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I continue surprised, though I should not be, given our infinite capacity for self delusion, at the virulence of attacks on India with regard to the several crises we brought upon ourselves. It is claimed that India was gratuitously nasty in supporting terrorists, and that it acted outrageously in 1987 in imposing the Indo-Lankan Accord upon us.

I think India was wrong both in supporting terrorists and in the final form the settlement of 1987 took, but in both instances there was nothing gratuitous about what was done, given our own conduct. It is claimed that India cannot claim to be a friend because she supported terrorism, but that is to ignore that countries will naturally act in their own defence, and we as it were started the problem by abandoning our traditional friendship with India and pursuing Western gods.

The appendix to the Indo-Lankan Accord says it all, in noting the decisions we had made which seemed to threaten India, the shenanigans with regard to the Trincomalee oil tanks, the agreement to allow the Voice of America a virtual self-governing enclave at a time when such entities were a significant part of Cold War armoury, and indeed what seemed efforts to flog Trincomalee to the Americans. This last is particularly ironic since I suspect the Americans – though their capacity to insure themselves against all eventualities, real and imagined, is infinite – did not really want the place since the British had flogged Diego Garcia to them and obligingly got rid of its inhabitants.

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Text of a Lecture given to the Masters Course at the Kotelawala Defence University

June 15th 2013

Ethnicity and Religion are perhaps the most obvious elements through which people distinguish themselves from each other. They are not the only ones, and sometimes elements such as caste and class become even more important in the emergence of reasons to limit association with others.

Fortunately we in Sri Lanka do not have too much experience of this, though we should constantly be aware that the phenomenon exists, and needs to be guarded against. What we do have, which keeps people apart even where there is the utmost goodwill, is barriers created by language. Sri Lanka is perhaps the only country in the world where those who have school leaving qualifications are not required to know a second language. The result is that many of our people are trapped in a monolingualism that stops them communicating, and hence associating, with others.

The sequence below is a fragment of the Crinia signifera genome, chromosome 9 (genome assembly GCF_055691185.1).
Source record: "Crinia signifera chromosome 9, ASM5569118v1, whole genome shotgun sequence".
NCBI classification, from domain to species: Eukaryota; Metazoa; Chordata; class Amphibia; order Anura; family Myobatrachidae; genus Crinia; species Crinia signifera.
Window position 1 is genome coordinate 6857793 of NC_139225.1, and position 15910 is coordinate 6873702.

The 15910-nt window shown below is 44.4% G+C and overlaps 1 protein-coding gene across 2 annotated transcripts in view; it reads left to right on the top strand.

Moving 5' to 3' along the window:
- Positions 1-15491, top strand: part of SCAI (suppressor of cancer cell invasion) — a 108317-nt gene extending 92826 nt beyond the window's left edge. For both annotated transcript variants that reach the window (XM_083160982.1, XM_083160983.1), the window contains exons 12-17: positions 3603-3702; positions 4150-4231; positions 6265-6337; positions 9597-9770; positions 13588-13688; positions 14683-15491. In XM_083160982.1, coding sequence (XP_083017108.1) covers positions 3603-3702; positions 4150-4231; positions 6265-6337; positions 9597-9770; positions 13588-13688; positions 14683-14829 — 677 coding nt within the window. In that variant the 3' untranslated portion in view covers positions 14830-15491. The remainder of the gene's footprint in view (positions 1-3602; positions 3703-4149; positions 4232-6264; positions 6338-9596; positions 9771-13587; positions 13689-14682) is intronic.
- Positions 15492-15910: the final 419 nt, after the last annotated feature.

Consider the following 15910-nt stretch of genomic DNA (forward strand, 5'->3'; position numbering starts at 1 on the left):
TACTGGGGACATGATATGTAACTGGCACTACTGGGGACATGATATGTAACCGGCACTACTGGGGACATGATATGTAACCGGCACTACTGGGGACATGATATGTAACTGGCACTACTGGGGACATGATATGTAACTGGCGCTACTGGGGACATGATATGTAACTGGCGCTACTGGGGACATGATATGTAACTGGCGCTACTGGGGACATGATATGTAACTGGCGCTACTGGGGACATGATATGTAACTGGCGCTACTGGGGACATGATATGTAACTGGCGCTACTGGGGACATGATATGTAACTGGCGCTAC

It was language that first led to the ethnic tensions that later erupted in terrorist activities. At the same time we should not forget that the only major crisis government faced between the communal violence of 1958 and its re-emergence 19 years later was because of caste and class resentments. The JVP insurrection of 1971 was about many youngsters who shared religion and ethnicity and language with those in power feeling that only violent revolution would resolve their problems. And though the JVP violence of the late eighties had wider political reasons, the areas in which the movement was strongest suggest continuing perceptions of caste and class discrimination.

To return to the language problems, they arose because Tamils felt that they had been reduced to second class status when Sinhala was made the only official language, through an Act that simply asserted this, without making clear how it was to be implemented in practice. That would have required explaining how those who did not know Sinhala would function, and clearly those who drafted the Act did not expect that it meant that those who did not know Sinhala would be rendered dysfunctional. But their carelessness and their callousness meant that nothing was spelled out, and the result was that an obviously unfair measure led to – and was used for the purpose of exacerbating – ethnic tensions.

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Rajiva Wijesinha

September 2017
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